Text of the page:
We continue to roll out the highly successful polymer flood that will ultimately take production to the 80,0000 barrel a day level. We have had great success at Pelican Lake, however, we are still in the steep part of the learning curve, and we believe there is significant room to optimize performance and costs. For example, in the southern portion of pool, we are seeing a production response which is approaching the other edge of our expected response time range. This is a strong indication that better overall oil recovery may be achievable. This would also affect the overall shape of the pool production profile, however, it's too early to say if higher oil recovery is achievable in the southern portion of pool.
Our plan is to convert Pelican over to polymer flood in a stage manner with 54% of the pool converted by the end of 2011 and reaching 71% by 2013. We'll also expand the facilities in stages. Capacity was increased to 52,500 from 2010 and we'll go to 68,500 in 2011 and then to 106,500 by 2012 as we prepare for that wall of polymer-driven production in the next few years. Production growth targets are 17% in 2011, 25% and 30% in both 2012 and 2013, when we reach the targeted plateau rates of 80,000 barrels a day.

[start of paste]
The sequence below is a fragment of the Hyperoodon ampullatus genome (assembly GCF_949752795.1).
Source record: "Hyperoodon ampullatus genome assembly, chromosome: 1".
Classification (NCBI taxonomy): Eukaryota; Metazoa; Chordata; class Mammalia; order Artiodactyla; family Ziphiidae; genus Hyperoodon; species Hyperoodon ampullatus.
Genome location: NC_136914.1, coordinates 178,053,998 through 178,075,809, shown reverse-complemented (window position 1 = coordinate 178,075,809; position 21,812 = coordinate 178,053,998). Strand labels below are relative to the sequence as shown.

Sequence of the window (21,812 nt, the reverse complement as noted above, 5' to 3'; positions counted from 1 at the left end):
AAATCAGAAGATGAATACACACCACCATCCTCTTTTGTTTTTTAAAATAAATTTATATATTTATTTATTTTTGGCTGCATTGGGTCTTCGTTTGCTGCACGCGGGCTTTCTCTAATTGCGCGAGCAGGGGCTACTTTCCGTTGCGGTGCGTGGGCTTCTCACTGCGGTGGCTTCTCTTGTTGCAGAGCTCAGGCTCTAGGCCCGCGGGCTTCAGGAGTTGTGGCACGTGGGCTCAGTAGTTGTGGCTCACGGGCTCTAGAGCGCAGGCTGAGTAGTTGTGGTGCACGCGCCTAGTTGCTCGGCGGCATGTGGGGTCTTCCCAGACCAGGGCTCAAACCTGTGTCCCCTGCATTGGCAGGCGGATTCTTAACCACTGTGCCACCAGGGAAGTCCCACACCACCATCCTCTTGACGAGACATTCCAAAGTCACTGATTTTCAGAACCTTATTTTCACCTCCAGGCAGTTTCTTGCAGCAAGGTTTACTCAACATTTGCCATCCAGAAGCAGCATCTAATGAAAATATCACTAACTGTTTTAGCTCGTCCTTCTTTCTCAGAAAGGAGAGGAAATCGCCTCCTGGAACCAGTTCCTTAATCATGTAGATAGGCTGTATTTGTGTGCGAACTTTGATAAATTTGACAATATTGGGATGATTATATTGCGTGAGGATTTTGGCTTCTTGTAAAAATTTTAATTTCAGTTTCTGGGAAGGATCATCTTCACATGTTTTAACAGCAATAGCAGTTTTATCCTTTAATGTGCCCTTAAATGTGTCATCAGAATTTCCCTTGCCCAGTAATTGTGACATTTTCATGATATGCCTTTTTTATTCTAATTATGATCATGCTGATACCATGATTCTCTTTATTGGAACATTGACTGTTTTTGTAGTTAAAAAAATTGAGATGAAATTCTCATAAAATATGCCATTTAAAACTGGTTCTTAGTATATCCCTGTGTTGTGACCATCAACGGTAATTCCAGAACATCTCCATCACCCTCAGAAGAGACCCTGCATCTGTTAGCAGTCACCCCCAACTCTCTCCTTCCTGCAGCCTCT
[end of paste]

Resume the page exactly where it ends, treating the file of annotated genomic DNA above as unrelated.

As you know, Canadian Natural is the largest heavy oil cruiser in Canada. And with our growth targets in Primary, Thermal and Pelican Lake are set to unlock significant value for shareholders. As part of that value creation chain, it is important that additional upgrading capacity gets built to process the significant volumes of heavy oil expected from Alberta. To facilitate additional heavy oil processing capacity to accommodate expected volume increases and to dampen somewhat the volatility of heavy oil differentials, Canadian Natural has entered into partnership with North West Upgrading to build a 50,000-barrel a day upgrader/refiner in Edmonton. And together, we've entered into an agreement with the Alberta government to approach that process on a toll basis the Alberta Bitumen Royalty In Kind volumes. We are progressing the engineering as we speak to prepare for the project sanction and have allocated $340 million in our 2011 capital budget for the Redwater project.